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Edgar Allan Poe

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HIS LIFE

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Qe was of Irish extraction. His great-grand

father, John Poe, came to America about 1745 and settled near Lancaster, Pennsylvania. John Poe's son David (known in the annals of Baltimore as 'old General Poe') rendered notable services to his country during the Revolution. Lafayette remembered him well and during a visit to Baltimore in 1824 asked to be taken to the place where Poe was buried. 'Ici repose un cæur noble,' said Lafayette as he knelt and kissed the old patriot's grave.

R. W. Griswold : • Memoir of the Author' prefixed to the Works of Edgar A. Poe, vol. iii, 1850.

E. C. Stedman : Edgar Allan Poe, 1881.

J. H. Ingram: Edgar Allan Poe, bis Life, Letters, and Opinions, 1880.

G. E. Woodberry : Edgar Allan Poe, American Men of Letters,' fourth edition, 1888.

J. A. Harrison : Life and Letters of Edgar Allan Poe [1902-03].

Émile Lauvrière : Edgar Poe, sa Vie et son Euvre, étude de psychologie pathologique, 1904.

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Of General Poe's six children, the eldest, David, was to have been bred to the law, but his tastes led him first to the amateur and then to the

professional stage. He married a young English actress, Mrs. Elizabeth (Arnold) Hopkins. They had three children, William, Edgar, and Rosalie. Edgar (afterwards known as Edgar Allan) was born in Boston, Massachusetts, on January 19, 1809.

The young family suffered the petty miseries incident to the life of strolling players, and became at one time very poor. The circumstances of David Poe's death and the place of his burial are unknown. When Mrs. Poe died at Richmond, Virginia, in December, 1811, Edgar was taken by Mrs. John Allan, the wife of a highly respected merchant of that city, and was brought up as a child of the house.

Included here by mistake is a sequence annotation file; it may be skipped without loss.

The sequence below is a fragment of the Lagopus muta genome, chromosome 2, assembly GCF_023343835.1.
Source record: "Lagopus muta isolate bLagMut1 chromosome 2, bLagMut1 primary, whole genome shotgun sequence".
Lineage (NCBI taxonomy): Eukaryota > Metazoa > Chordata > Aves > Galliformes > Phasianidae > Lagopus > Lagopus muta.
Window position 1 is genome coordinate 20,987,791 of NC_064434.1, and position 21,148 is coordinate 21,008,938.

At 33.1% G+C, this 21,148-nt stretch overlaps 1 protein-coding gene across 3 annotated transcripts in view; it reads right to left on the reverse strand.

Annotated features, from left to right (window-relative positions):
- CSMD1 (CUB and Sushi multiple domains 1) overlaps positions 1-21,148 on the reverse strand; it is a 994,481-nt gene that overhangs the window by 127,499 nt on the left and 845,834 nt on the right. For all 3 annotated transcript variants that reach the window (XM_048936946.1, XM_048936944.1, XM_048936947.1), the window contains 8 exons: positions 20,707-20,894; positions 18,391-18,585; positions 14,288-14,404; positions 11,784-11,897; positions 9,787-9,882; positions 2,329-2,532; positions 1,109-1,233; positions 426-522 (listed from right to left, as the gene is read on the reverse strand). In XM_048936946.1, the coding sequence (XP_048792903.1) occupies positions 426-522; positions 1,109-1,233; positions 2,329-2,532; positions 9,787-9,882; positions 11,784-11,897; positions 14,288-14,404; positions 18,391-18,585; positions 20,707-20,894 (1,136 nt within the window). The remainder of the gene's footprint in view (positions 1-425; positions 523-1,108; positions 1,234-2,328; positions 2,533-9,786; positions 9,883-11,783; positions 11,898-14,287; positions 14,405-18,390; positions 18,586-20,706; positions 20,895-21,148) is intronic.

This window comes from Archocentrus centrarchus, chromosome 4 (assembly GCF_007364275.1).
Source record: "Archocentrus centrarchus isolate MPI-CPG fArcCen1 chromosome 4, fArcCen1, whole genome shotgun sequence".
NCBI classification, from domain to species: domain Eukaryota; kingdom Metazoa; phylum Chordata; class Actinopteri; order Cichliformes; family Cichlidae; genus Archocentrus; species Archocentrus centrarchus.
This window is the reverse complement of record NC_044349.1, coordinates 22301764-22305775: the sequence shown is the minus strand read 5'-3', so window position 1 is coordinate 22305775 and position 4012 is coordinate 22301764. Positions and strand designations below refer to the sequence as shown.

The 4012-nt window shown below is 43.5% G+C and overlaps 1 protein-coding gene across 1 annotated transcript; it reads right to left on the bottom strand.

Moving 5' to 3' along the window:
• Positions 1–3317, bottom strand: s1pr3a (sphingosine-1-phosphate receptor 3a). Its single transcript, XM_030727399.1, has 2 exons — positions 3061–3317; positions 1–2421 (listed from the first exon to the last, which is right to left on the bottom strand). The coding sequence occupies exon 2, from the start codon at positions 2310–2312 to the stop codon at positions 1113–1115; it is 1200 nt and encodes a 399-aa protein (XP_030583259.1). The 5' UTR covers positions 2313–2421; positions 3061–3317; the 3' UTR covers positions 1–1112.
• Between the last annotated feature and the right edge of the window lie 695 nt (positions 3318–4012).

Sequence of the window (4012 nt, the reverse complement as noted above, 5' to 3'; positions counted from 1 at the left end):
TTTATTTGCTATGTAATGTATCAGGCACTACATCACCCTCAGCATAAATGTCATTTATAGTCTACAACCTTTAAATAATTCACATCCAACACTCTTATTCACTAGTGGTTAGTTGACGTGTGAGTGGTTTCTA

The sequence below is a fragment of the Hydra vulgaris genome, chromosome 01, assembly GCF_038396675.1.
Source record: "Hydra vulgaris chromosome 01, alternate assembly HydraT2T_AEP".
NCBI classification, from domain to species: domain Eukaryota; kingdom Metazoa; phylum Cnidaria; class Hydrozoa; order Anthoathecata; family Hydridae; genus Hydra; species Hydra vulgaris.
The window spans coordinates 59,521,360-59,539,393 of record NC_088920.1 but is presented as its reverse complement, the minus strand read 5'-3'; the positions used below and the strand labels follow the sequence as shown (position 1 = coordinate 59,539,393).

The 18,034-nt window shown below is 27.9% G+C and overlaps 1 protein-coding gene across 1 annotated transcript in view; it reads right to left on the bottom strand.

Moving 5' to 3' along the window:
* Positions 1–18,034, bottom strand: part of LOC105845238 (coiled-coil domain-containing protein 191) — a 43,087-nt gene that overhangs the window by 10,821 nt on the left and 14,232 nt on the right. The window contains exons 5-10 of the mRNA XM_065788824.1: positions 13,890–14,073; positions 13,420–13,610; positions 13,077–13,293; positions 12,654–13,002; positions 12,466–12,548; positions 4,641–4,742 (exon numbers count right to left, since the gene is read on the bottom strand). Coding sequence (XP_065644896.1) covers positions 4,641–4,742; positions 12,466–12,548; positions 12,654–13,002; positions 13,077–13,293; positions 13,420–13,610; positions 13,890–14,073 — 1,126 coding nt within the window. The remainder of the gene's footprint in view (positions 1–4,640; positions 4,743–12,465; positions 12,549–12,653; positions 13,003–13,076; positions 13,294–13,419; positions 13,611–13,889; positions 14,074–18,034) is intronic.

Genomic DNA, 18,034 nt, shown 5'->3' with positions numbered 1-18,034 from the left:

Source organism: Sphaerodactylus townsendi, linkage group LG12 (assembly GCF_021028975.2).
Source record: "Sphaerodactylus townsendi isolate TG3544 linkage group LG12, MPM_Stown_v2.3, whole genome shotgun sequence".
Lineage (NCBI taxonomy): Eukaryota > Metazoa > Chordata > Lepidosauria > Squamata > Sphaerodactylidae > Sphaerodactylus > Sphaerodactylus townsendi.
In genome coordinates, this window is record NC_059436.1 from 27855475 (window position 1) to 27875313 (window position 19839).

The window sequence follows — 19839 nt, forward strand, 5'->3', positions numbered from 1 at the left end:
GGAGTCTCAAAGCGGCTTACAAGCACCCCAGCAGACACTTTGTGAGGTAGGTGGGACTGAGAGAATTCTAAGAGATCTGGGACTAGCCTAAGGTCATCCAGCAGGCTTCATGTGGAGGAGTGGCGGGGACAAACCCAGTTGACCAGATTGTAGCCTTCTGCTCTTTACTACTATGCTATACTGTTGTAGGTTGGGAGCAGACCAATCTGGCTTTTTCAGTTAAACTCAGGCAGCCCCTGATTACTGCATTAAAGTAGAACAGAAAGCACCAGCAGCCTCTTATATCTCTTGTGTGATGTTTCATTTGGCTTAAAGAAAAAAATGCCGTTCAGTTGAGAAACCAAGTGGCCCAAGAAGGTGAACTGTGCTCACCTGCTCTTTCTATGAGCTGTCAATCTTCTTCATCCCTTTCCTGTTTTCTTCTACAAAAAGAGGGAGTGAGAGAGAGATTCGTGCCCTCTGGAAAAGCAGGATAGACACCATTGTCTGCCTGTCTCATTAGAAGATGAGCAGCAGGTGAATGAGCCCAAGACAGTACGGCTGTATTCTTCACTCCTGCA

The Allans were in England from 1815 to 1820. During this time Poe was placed at Manor House School, Stoke Newington. He afterwards attended the English and Classical School in Richmond and on February 14, 1826, matriculated at the University of Virginia. His connection with the University ceased in December of the same year.

He left behind him a reputation for marked abilities, but he is said to have lost caste by his recklessness in card playing. Allan positively refused to pay the youth's gambling debts, which amounted to twenty-five hundred dollars.

Placed in Allan's counting-house, Poe was unhappy and rebellious, and finally disappeared. He declared in after years that he went abroad to offer his services to the Greeks. What he really did was to enlist in the United States army under the name of Edgar A. Perry. During the summer of 1827 he was with Battery H of the First Artillery at Fort Independence, Boston. In August of that year he published Tamerlane and Other Poems, by a Bostonian. The edition was small and the pamphlet has become one of the rarest of bibliographical curiosities.

Battery H was sent to Fort Moultrie, South Carolina, in October, 1827, and a year later to Fortress Monroe, Virginia. At some time during this period Poe must have made his whereabouts known to the Allans. Mrs. Allan, who was tenderly attached to Poe, may have succeeded in bringing about an understanding between the youth and his foster father. When she died (in February, 1829) Poe lost his best friend.

Allan, however, did what he could to forward the young man's newest ambition, which was to enter the Military Academy at West Point. He paid for a substitute in the army and wrote letters to men who were influential in such matters, with the result that Poe was enrolled at the Academy on July 1, 1830. He gave his age as nineteen years and five months. His prematurely old look led to the invention of the story that the appointment was really procured for Poe's son, but the son having died the father had taken his place.

While the question of the appointment was pending, Poe spent some time in Baltimore and there published his second volume of verse, Al Aaraaf, Tamerlane, and Minor Poems (1829).

The accounts of his life at the Academy are not so divergent as to be contradictory. One classmate noted the youth's censorious manner: 'I

never heard him speak in terms of praise of any English writer, living or dead.' Excelling in French and mathematics, Poe by intentional neglect of military duty brought about his own dismissal. He was court-martialled and left West Point on March 7, 1831. He had previously taken subscriptions among his friends for a new book of verse. It was published in New York (1831) under the title of Poems, 'second edition,' and was dedicated to the U. S. Corps of Cadets,' who are said to have been disappointed at finding in its pages none of the local squibs with which the author had been wont to amuse them.

Poe is next heard of in Baltimore, where he seems to have made his home with his father's sister, Mrs. Maria Clemm, a widow with one child, Virginia. In 1833 'The Saturday Visiter ' of Baltimore offered two prizes one hundred dollars

story, fifty for a poem. Poe submitted a manuscript volume entitled “Tales of the Folio *Club, and was given one award for his famous

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